+ \ell\circ f^n +\cdots + \ell\circ f| =\cr
&\qquad = \sup_x |m\circ h\circ f^{n-1} (x) +\cdots + m\circ h(x) +\cr
&\qquad\qquad \ell\circ f^{n-1} (x) +\cdots + \ell(x)
+ [\ell\circ f^n (x) - \ell(x)] |\cr}$$
where we have used that $h$ satisfies the intertwining relation.
Ignoring the terms in $[\cdots]$, which are obviously bounded, we have
that the term to estimate becomes, calling $r(x) = m\circ h(x)+\ell(x)$
$$\sup_x |r\circ f^{n-1} (x) +\cdots + r(x)|
\EQ(toestimate4)$$
We now observe that, if $f^n(x)=x$
$\sum_{i=0}^{n-1} n(f^i(x))$ is the Lyapunov exponent of $f^{-n}(x)$ and
$\sum_{i=0}^{n-1} m\circ h\circ f^i (x)$ is the Lyapunov exponent of $g^n$
at $h(x)$.
By the hypothesis of equality of Lyapunov exponents at periodic orbits,
they are equal.
Hence $r$ satisfies the compatability conditions of the commutative Livsic
theorem. Hence:
$$r(x) = -s(f(x)) + s(x)$$
and substituting in \equ(toestimate4) we obtain a telescoping sum that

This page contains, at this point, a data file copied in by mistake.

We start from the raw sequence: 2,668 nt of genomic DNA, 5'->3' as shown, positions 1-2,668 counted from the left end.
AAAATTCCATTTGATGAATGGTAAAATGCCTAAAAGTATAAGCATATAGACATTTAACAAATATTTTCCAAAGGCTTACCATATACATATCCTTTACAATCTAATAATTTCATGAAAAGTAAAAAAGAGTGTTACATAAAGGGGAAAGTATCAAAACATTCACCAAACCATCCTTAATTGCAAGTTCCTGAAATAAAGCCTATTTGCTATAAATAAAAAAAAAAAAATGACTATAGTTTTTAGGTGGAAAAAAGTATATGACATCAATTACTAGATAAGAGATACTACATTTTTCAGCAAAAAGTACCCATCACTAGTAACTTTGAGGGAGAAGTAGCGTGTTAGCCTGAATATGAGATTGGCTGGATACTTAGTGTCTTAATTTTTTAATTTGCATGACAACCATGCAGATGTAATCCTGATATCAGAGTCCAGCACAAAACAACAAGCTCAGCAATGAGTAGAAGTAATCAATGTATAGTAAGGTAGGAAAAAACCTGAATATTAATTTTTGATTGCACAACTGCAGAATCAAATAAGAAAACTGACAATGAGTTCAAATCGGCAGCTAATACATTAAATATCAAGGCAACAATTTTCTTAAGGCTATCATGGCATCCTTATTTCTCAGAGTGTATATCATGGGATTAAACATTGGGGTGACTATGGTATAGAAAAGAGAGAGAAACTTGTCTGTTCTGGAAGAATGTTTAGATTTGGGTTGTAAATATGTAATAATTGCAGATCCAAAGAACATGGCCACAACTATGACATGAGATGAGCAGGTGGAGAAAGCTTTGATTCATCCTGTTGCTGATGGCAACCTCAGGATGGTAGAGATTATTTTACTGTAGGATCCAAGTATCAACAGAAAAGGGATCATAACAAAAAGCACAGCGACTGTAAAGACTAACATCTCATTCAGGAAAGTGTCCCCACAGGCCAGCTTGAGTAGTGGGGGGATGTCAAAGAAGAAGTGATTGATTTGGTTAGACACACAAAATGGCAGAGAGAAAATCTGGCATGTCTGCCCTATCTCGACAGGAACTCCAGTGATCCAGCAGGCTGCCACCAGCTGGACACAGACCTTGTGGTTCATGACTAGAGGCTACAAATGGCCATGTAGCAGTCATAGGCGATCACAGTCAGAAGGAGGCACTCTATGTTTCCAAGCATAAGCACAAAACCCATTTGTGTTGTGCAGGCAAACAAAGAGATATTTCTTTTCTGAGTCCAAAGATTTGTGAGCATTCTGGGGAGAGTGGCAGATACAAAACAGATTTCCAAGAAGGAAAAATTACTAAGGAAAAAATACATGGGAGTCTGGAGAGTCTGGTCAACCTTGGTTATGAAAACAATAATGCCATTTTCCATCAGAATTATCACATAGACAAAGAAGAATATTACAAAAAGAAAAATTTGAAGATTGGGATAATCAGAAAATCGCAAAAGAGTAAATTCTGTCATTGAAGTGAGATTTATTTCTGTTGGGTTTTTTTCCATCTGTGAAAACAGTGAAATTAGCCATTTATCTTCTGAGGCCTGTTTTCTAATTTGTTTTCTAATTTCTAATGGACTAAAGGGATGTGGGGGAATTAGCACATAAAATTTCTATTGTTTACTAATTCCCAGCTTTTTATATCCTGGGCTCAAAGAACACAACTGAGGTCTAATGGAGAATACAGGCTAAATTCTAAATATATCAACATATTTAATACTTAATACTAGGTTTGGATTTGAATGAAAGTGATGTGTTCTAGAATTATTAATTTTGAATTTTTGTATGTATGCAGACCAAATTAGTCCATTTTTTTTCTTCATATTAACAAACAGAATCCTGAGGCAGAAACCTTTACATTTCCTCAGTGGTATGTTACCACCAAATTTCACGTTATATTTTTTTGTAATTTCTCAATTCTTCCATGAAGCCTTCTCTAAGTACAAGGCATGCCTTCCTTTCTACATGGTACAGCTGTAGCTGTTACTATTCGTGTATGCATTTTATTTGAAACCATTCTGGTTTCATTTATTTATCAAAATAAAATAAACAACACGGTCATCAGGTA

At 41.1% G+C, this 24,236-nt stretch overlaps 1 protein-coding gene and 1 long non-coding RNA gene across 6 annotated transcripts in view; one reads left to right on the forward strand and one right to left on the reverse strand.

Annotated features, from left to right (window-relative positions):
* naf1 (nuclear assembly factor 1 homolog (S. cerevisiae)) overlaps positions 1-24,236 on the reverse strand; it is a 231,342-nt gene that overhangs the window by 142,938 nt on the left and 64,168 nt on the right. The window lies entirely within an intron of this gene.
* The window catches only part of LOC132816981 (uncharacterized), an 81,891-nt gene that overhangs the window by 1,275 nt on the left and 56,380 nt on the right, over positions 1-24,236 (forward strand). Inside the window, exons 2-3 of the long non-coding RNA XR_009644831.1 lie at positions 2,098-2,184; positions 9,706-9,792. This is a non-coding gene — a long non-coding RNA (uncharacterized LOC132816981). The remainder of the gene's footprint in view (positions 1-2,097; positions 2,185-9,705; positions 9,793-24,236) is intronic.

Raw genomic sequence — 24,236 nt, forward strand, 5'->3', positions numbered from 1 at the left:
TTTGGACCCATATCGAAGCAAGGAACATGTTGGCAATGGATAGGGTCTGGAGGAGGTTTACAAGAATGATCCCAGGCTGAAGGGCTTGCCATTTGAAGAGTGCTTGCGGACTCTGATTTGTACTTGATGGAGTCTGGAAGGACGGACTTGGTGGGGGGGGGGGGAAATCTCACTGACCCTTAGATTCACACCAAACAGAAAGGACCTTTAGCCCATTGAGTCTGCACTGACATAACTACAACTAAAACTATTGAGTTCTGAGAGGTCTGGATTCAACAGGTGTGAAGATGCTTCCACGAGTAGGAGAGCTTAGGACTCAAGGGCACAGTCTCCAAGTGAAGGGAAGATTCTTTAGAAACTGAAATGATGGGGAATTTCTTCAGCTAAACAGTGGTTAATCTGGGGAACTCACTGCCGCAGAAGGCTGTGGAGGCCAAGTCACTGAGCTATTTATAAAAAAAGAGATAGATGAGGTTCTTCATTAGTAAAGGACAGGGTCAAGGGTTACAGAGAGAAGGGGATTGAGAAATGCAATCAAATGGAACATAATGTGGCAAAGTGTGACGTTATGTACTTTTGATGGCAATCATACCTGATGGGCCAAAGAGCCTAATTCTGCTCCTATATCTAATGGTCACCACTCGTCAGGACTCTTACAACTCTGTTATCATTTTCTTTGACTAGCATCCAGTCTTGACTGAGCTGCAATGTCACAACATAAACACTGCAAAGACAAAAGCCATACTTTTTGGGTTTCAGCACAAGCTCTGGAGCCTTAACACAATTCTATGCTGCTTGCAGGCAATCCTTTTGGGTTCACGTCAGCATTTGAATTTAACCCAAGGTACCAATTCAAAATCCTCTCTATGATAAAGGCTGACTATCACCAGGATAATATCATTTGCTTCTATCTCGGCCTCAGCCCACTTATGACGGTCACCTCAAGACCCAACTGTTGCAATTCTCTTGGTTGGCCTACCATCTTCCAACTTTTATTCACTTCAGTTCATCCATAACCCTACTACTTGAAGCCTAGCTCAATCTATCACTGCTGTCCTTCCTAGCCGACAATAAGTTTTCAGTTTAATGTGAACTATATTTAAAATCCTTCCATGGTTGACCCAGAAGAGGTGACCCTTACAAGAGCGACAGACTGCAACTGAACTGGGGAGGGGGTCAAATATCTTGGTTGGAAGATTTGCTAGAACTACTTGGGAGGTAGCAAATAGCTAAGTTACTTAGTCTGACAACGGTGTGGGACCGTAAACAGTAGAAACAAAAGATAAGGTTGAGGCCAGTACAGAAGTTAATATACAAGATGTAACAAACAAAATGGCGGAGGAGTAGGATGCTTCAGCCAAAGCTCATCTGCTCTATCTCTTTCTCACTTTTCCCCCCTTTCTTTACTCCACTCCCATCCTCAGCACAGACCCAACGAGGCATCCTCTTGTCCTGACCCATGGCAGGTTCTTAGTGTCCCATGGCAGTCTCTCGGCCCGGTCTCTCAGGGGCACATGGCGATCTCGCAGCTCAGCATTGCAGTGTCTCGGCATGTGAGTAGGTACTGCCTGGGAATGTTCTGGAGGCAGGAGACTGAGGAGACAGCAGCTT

reduces the sum to
$$\sup_x |-s\circ f^n(x) + s(x)|$$
This is clearly bounded and the theorem is established.
\QED
\SUBSECTION Proof of \clm(abscont) using quasi-conformal estimates.
We will
show that
$$h= \lim_{n\to \infty} g^n \circ k\circ f^{-n}$$
is quasi-conformal when restricted to any $W_x^{s,f}$.
We estimate the distortions of the
$h_n =g^n\circ k\circ f^{-n}$
when restricted to the stable manifold.
We claim that they are uniformly bounded.
Recall that $K(h_n\mid W_x^f) = \sup_x K(D_sh_n)$.
Since the distortion of $\Psi_x^{s,f},\Psi_x^{s,g}$ and their inverses
are uniformly bounded to show that $K(D_sh_n(x))$ is uniformly bounded
it suffices to show that
$K(\Psi_{h_n(x)}^{s,g} D_sh_n(x) (\Psi_x^{s,f})^{-1})$
is uniformly bounded.
Again, using the chain rule and introducing the notation
\equ(notation) we see that